Ricoh CX3 Review - Ricoh CX3 Review

The CX3 is outwardly identical to the CX2, and as with previous Ricoh cameras the build quality is impeccable. It’s not a particularly small camera, measuring 101.5 x 58.3 x 29.4mm and weighing 206g including battery and card, but is roughly the same size and weight as the new Panasonic TZ10. It has excellent handling thanks to a textured plastic handgrip on the front and a shaped thumb rest on the back. It shares the same quick and easy to use control interface as the CX2, and thanks to the incredibly high resolution wide-view monitor (double the resolution of most DSLR screens) the menu is extremely sharp and easy to read. It also has the same on-screen camera level indicator, so there’s no excuse for tilted horizons.

The CX3’s new CMOS sensor is of a new type that has a couple of major advantages. Traditionally digital imaging sensor chips have been made like any other computer chip. They are constructed on a silicon wafer with the photocells embedded in it, and then connected with microscopic wires on the surface of the wafer. This works well, but it does mean that the wires partially obscure the light-sensitive photocells, reducing the efficiency of the sensor especially in low light situations. Back-illuminated sensors such as the one in the CX3 are effectively made upside down, so that the wires connect to the photocells from underneath, allowing the sensor to capture more light, which should give it better low light performance, dynamic range and colour depth.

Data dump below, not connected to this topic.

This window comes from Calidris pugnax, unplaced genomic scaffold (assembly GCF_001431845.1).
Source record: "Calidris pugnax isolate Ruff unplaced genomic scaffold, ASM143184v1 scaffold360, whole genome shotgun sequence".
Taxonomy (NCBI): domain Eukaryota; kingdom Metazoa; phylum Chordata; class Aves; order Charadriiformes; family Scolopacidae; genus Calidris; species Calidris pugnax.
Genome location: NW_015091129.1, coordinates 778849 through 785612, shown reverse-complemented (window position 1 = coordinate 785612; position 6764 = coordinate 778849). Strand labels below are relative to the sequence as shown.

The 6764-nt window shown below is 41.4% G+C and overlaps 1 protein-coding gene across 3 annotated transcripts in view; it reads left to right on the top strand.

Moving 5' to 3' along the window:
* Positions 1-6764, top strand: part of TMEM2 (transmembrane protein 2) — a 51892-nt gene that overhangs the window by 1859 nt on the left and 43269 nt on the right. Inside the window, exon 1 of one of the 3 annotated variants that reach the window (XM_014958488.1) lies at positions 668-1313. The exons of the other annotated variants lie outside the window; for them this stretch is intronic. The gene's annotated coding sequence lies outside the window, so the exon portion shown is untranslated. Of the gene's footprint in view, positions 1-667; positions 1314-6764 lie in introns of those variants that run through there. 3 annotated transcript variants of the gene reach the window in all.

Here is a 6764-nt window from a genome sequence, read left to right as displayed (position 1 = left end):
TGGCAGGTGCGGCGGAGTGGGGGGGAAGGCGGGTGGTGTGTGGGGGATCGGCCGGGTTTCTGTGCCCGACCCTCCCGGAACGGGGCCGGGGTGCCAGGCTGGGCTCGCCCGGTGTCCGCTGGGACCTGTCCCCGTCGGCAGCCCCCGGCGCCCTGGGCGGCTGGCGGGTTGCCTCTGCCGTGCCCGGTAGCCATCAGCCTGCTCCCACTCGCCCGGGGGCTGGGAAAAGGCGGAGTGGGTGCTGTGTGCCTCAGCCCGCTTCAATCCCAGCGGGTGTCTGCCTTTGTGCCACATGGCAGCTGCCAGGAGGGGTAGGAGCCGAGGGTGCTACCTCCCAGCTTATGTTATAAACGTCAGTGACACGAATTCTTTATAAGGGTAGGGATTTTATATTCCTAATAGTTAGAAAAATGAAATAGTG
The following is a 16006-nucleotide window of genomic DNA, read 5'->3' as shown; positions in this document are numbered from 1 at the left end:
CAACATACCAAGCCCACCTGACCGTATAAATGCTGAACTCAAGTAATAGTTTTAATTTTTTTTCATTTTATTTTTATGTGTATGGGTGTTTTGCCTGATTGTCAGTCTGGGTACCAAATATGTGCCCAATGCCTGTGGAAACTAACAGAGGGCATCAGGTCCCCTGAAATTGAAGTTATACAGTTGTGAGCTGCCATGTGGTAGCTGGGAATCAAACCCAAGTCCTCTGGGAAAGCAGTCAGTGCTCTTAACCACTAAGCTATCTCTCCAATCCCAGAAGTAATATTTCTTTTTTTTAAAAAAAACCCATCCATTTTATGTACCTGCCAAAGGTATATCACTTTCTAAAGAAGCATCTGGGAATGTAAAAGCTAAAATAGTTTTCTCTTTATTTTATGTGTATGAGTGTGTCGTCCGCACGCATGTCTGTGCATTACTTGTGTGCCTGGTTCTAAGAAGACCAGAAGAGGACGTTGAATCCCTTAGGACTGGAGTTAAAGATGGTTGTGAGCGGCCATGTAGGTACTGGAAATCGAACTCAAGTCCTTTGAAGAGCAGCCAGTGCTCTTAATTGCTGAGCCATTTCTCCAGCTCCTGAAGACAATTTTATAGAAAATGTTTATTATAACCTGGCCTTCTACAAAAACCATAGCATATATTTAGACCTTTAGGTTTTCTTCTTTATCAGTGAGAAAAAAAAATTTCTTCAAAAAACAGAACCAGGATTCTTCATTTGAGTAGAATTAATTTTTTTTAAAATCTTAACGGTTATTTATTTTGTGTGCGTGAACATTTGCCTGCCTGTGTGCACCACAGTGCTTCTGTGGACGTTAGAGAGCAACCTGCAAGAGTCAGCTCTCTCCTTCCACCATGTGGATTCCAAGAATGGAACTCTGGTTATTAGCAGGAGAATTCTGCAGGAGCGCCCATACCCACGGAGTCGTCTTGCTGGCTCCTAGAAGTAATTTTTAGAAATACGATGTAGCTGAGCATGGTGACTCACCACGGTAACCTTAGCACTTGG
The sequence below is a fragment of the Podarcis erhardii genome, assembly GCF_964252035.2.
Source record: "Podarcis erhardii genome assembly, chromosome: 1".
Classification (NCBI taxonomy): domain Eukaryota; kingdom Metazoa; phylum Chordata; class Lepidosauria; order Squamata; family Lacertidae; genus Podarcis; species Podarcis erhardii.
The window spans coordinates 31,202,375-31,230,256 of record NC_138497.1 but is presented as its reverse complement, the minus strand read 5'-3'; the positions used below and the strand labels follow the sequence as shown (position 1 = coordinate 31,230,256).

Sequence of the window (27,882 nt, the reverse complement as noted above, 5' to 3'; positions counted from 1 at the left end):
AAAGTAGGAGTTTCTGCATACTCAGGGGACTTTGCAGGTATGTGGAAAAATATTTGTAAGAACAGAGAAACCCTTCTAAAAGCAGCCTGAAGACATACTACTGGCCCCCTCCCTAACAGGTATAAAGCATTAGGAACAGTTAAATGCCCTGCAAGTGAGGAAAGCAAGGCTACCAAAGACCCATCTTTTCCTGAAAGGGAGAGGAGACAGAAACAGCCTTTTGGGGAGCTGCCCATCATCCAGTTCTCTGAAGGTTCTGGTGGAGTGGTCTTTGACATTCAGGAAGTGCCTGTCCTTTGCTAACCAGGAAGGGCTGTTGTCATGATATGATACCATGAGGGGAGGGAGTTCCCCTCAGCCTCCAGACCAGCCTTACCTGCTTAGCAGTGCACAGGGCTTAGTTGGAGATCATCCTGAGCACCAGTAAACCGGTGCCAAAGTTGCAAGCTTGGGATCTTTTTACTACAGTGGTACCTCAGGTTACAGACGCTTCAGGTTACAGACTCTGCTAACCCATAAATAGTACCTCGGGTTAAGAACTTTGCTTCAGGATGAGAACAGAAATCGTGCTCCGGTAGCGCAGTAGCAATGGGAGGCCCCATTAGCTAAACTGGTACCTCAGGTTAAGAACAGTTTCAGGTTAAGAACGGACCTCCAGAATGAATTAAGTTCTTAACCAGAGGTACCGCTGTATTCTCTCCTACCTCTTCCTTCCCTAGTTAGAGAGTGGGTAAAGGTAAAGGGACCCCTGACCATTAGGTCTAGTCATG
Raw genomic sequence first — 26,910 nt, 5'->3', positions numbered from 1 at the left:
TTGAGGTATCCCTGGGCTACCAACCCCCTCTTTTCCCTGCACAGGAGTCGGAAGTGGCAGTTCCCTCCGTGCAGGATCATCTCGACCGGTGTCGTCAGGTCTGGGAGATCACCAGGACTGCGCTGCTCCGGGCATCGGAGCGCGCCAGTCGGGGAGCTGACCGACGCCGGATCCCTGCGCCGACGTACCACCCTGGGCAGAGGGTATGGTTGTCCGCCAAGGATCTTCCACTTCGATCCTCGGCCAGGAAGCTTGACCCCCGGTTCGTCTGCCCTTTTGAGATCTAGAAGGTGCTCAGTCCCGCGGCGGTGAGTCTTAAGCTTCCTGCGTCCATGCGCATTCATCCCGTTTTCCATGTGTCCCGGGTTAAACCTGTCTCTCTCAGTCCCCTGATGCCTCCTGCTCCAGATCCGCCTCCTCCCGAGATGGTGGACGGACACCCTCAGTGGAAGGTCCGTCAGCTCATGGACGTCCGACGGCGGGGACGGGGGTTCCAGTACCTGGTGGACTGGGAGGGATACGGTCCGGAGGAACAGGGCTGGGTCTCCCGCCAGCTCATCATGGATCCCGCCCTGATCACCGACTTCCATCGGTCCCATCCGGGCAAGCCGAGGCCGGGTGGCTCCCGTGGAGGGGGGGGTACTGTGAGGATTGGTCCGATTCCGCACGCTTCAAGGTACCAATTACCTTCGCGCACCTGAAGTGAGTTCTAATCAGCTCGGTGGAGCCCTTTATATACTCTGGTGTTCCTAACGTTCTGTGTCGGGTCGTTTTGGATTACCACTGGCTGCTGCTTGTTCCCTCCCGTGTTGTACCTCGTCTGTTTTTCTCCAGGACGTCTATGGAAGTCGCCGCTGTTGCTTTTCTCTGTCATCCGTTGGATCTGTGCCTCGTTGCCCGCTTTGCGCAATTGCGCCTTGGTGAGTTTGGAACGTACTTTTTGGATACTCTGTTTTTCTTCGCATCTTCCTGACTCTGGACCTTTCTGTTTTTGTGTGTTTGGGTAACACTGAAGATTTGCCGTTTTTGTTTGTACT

As well as its new high-tech sensor the CX3 features 1280 x 720 HD video recording, a feature that many users were surprised to see omitted from the specification of the CX2. Video is recorded at 30fps and the audio quality is surprisingly good compared to most other compact cameras, but it is only monaural and as usual the optical zoom cannot be adjusted while recording. Digital zoom up to 2.8x is available.

Unlike its soon-to-be arch rival the Panasonic TZ10 the CX3 has no manual exposure controls, but it does have a useful selection of scene modes, including a nice high-contrast monochrome mode, a skew correction mode that automatically adjusts the angle of shots of documents, whiteboards or slideshows, and the clever “Miniaturize” mode seen on the CX2, which mimics the limited depth effects of macro photography. There is also a discreet mode which disables the flash, AF lamp and all sounds, and is sure to be popular on Japanese commuter trains. The CX3 also has the in-camera HDR mode, or “Dynamic Range Double Shot” as seen on the CX2.

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